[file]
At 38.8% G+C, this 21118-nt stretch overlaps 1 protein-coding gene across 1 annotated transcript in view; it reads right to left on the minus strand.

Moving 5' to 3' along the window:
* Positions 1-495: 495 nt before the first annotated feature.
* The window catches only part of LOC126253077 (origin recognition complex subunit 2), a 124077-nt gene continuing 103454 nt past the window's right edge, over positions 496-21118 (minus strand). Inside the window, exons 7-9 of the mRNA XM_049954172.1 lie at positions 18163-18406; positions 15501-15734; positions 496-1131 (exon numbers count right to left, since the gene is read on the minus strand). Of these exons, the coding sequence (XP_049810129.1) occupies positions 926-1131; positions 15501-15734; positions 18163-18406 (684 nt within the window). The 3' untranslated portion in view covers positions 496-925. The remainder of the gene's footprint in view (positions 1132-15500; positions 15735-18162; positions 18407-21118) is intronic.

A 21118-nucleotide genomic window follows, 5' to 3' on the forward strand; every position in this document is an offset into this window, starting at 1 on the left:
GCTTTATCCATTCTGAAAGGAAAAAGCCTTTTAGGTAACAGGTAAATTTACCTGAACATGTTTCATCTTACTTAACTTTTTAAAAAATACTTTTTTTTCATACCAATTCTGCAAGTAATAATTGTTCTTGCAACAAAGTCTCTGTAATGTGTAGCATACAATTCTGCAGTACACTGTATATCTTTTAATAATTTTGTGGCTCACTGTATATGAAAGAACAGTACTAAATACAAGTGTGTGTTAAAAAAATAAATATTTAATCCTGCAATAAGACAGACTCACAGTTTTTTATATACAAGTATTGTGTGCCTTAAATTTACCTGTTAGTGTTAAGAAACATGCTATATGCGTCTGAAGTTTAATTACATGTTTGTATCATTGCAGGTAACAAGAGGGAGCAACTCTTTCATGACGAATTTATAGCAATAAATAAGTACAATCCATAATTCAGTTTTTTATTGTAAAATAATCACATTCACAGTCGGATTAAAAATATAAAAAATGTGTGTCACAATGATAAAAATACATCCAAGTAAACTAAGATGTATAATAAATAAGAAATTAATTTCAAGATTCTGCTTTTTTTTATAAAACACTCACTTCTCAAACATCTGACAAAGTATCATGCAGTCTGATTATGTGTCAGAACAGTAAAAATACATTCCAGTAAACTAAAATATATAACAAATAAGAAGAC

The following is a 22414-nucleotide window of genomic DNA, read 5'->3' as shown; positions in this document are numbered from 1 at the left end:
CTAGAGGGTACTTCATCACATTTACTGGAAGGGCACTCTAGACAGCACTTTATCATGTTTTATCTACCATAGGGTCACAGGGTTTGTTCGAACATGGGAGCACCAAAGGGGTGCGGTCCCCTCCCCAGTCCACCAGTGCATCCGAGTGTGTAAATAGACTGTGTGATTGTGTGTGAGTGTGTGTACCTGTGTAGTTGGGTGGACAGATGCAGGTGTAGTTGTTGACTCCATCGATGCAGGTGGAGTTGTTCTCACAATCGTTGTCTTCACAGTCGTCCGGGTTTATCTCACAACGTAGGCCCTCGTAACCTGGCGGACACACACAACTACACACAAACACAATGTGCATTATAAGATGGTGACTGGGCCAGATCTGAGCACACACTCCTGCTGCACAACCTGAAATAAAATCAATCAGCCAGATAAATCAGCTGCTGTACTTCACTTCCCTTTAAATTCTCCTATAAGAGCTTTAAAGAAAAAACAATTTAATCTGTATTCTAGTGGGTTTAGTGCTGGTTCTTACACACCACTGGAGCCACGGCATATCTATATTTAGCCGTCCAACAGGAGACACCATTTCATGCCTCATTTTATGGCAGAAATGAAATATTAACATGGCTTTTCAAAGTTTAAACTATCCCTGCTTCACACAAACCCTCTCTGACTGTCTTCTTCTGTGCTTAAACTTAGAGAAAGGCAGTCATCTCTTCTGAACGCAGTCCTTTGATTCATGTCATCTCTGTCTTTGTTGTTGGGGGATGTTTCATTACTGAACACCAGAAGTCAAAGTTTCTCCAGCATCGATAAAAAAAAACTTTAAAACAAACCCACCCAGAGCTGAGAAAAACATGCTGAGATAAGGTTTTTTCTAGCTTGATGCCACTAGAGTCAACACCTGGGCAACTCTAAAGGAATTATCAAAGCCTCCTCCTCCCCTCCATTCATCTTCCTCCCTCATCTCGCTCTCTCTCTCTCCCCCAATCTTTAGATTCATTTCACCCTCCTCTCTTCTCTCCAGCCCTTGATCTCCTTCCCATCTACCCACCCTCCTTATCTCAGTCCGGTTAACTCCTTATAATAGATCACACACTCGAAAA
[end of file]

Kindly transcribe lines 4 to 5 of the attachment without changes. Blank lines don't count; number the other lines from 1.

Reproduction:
* The window catches only part of LOC126253077 (origin recognition complex subunit 2), a 124077-nt gene continuing 103454 nt past the window's right edge, over positions 496-21118 (minus strand). Inside the window, exons 7-9 of the mRNA XM_049954172.1 lie at positions 18163-18406; positions 15501-15734; positions 496-1131 (exon numbers count right to left, since the gene is read on the minus strand). Of these exons, the coding sequence (XP_049810129.1) occupies positions 926-1131; positions 15501-15734; positions 18163-18406 (684 nt within the window). The 3' untranslated portion in view covers positions 496-925. The remainder of the gene's footprint in view (positions 1132-15500; positions 15735-18162; positions 18407-21118) is intronic.

A 21118-nucleotide genomic window follows, 5' to 3' on the forward strand; every position in this document is an offset into this window, starting at 1 on the left: